In January, 1840 the short-lived, and little-known Republic of the Rio Grande was formed. This was a time when Mexico had recently gained her independence, and Texas had formed its own republic. Texas had not yet been annexed by the United States and the Republic’s southern boundary was still under dispute, some claiming it should be the Rio Grande, and others claiming it should be the Nueces River. The U.S. – Mexican boundary would not be set for another eight years after the Mexican American War and Treaty of Guadalupe Hidalgo in 1848.
In Mexico, there was a struggle between Centralists who believed the power should be centralized in Mexico City, and Federalists who believed far-flung areas, such as the northern states along the Rio Grande, should retain more power and control over their lands and people. Federalists met in Laredo in January, proclaimed the Republic of the Rio Grande by constitutional convention, named Laredo as its capitol, and claimed the areas of Tamaulipas and Coahuila north to the Nueces and Medina rivers, respectively, Nuevo León, Zacatecas, Durango, Chihuahua, and New Mexico.
The leaders of the Republic of Rio Grande traveled to San Antonio, Houston, and Austin seeking support as they fought against Mexican Centralists at Morales and Saltillo in Coahuila to Ciudad Victoria in Tamaulipas. Early in November, 1840, Antonio Canales, one of the major leaders of the Republic of the Rio Grande, capitulated to Centralists at Camargo, Mexico. The dream of the Republic of the Rio Grande died, just 10 short months after its inception.
La Lomita and the mystery of Father Keralum, “the Martyr of Hidalgo County”
One hundred forty-one years ago, in November 1872, Father Pierre Yves Kéralum (1817–1872?) of the Oblates of Mary Immaculate rode out on his horse to complete his circuit of ranches to perform religious services. In 1872, people and ranches were far between, and towns and churches were even more distant. Priests rode the circuit a few times a year in order to provide services to those ranches where there were otherwise few options for baptisms, marriages, catechisms, and sermons. Father Kéralum made it to his first destination, the Tampacuas Ranch north of Mercedes, but never arrived at Las Piedras Ranch which was only 18 miles distant. Despite intensive searches at the time Father Kéralum was not found until 10 years later in November 1882 when his bones were found in the brush lying next to his Holy Chalice, his watch, and his golden cross.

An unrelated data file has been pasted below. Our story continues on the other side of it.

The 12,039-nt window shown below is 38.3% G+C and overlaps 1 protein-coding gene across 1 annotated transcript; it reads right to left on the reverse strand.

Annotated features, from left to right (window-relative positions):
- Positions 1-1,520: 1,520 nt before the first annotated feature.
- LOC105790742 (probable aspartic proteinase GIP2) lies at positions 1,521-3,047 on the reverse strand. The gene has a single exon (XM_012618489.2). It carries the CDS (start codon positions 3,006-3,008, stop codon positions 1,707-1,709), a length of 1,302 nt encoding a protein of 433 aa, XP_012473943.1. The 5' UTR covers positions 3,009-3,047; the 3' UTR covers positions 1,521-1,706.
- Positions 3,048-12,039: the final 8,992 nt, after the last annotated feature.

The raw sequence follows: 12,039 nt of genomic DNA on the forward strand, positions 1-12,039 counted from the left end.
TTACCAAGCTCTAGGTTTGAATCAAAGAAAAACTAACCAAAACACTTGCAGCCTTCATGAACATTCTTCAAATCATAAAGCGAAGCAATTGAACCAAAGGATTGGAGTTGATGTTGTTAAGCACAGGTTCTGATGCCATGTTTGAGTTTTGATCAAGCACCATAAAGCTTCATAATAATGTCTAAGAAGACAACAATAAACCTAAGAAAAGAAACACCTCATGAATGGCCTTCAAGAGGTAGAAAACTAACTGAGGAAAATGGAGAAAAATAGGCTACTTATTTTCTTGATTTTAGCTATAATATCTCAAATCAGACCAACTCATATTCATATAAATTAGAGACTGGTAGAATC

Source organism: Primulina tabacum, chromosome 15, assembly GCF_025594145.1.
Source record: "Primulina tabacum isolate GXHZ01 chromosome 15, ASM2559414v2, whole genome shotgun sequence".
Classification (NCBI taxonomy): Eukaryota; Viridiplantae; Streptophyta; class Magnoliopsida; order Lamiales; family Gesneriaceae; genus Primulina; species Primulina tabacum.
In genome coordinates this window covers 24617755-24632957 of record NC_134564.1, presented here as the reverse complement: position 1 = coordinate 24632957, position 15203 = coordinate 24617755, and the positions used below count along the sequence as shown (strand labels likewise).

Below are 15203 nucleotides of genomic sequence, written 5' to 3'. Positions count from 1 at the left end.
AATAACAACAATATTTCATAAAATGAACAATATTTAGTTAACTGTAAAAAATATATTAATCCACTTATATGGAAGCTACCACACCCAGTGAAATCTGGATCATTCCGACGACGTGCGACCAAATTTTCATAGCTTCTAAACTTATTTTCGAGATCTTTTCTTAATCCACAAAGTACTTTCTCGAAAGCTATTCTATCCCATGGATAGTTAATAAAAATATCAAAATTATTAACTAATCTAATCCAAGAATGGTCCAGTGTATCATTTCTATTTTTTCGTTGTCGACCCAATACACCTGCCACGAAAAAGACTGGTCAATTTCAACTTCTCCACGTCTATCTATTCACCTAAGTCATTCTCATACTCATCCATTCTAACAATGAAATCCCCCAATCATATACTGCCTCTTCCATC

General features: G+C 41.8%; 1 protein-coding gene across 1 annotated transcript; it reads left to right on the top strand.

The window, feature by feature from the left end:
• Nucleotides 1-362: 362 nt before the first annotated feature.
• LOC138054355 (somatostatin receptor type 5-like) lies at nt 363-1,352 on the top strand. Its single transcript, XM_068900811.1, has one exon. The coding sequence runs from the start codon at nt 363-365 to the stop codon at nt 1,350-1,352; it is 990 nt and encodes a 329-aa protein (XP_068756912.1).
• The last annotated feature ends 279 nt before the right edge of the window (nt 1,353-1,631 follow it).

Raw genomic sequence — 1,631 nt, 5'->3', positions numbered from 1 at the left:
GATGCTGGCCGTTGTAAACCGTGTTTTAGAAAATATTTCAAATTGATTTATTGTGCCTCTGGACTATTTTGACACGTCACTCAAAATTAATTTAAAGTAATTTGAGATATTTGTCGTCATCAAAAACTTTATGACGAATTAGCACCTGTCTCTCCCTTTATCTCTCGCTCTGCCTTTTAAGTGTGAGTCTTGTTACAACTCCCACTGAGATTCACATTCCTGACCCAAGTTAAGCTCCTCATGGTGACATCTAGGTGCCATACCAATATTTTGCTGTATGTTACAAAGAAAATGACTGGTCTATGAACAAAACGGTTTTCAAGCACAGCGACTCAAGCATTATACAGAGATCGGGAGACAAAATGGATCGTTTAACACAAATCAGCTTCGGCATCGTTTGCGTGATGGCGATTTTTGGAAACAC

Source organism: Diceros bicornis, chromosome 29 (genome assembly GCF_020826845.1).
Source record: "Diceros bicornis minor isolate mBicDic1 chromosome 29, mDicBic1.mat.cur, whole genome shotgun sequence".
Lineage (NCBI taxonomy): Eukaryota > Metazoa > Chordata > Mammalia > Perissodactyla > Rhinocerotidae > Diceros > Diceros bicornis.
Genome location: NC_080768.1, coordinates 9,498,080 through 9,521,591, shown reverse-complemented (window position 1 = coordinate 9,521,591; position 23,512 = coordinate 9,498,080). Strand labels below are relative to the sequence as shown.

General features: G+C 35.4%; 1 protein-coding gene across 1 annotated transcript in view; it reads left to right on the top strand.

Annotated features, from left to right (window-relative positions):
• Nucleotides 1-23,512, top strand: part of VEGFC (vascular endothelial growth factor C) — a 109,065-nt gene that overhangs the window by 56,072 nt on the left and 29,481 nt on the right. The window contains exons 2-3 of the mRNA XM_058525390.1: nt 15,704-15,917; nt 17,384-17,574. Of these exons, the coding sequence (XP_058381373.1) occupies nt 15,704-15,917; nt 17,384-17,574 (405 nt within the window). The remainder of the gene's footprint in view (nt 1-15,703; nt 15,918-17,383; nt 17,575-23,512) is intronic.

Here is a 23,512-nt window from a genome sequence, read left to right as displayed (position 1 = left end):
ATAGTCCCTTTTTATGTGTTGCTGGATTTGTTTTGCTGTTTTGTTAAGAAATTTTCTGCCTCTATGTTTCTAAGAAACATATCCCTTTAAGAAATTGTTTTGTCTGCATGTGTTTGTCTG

La Lomita Chapel was built by the Fathers of the Oblates of Mary Immaculate to aid in their travels throughout the harsh country amongst the wide-spread ranches of the Rio Grande Valley. The lands for La Lomita were willed to the Oblate priests Pierre F. Parisot and Pierre Y. Kéralum by René Guyard, a French merchant from Reynosa. The town of Mission is named in honor of La Lomita Mission. La Lomita ("little hill") served as a way-station between two of the biggest towns north of the river at the time: Brownsville and Roma, and served as a central location for the sixty-five or so ranches in Hidalgo County. St. Peter’s Novitiate, a large three-story brick building, was built nearby on top of the hill. In 1975, La Lomita was entered in the National Register of Historic Places. La Lomita is located off Farm Road 1016 near the Rio Grande five miles south of Mission. More information about Father Kéralum and La Lomita may be found in the Library Special Collections Room 1.104 (just past the Circulation Desk on the left).
National American Indian & Alaskan Native Heritage Month
The first American Indians lived in this region hundreds of years before the first European walked along the Rio Grande. Unfortunately little is known about the original inhabitants; they did not leave histories of their tribes, and the Spanish had little interest in keeping complete and accurate records of tribes, customs, or languages. Archaeological explorations and artifacts such as arrowheads have helped to build a better picture of the first inhabitants, yet there is still much more we can learn. There were originally two primary groups of tribes in this region. The Karankawas lived along the Gulf Coast, and a loosely-named collection of tribes called the Coahuiltecans lived in what is now southern Texas and northeastern Mexico. During the 1700s, Europeans expanded into Indian territories from the North and from the South, displacing tribes such as the Comanches, who then displaced other tribes such as the Lipan Apaches.
Today Lipan Apache Indians and other regional tribes are still active, attending meetings and holding Powwows. More information about Native Americans in the Lower Rio Grande Valley may be found in the Library Special Collections Room 1.104 (just past the Circulation Desk on the left).
On October 15, 1990 Africanized Honey Bees, commonly termed Killer Bees, were first sighted near the city of Hidalgo, Texas. In 1992, Mayor John David Franz of Hidalgo unveiled a 10 foot tall statue of a killer bee. Visit the city of Hidalgo to see the Killer Bee, and while you are there, visit the old county courthouse and jail, built in 1886, and the Hidalgo Pump House Museum. More information about Killer Bees and things to do and see in the Lower Rio Grande Valley may be found in the Library Special Collections.